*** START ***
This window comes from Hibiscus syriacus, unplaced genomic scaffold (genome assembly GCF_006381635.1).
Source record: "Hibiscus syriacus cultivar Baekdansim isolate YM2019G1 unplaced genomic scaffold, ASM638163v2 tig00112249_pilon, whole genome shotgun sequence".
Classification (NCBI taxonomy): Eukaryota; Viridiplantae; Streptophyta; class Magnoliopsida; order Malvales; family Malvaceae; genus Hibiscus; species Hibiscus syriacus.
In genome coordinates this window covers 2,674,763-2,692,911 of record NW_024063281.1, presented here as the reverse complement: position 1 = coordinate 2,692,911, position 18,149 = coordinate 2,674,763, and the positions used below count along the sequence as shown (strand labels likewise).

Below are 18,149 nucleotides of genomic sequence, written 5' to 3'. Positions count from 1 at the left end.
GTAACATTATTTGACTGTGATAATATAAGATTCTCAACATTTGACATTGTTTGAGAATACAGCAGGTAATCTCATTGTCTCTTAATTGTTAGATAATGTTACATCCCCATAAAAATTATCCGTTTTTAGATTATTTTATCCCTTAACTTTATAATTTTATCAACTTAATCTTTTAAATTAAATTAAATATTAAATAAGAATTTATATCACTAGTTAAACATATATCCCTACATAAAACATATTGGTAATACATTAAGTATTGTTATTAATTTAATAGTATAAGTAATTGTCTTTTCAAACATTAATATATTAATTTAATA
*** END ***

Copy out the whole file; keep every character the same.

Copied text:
This window comes from Hibiscus syriacus, unplaced genomic scaffold (genome assembly GCF_006381635.1).
Source record: "Hibiscus syriacus cultivar Baekdansim isolate YM2019G1 unplaced genomic scaffold, ASM638163v2 tig00112249_pilon, whole genome shotgun sequence".
Classification (NCBI taxonomy): Eukaryota; Viridiplantae; Streptophyta; class Magnoliopsida; order Malvales; family Malvaceae; genus Hibiscus; species Hibiscus syriacus.
In genome coordinates this window covers 2,674,763-2,692,911 of record NW_024063281.1, presented here as the reverse complement: position 1 = coordinate 2,692,911, position 18,149 = coordinate 2,674,763, and the positions used below count along the sequence as shown (strand labels likewise).

Below are 18,149 nucleotides of genomic sequence, written 5' to 3'. Positions count from 1 at the left end.
GTAACATTATTTGACTGTGATAATATAAGATTCTCAACATTTGACATTGTTTGAGAATACAGCAGGTAATCTCATTGTCTCTTAATTGTTAGATAATGTTACATCCCCATAAAAATTATCCGTTTTTAGATTATTTTATCCCTTAACTTTATAATTTTATCAACTTAATCTTTTAAATTAAATTAAATATTAAATAAGAATTTATATCACTAGTTAAACATATATCCCTACATAAAACATATTGGTAATACATTAAGTATTGTTATTAATTTAATAGTATAAGTAATTGTCTTTTCAAACATTAATATATTAATTTAATA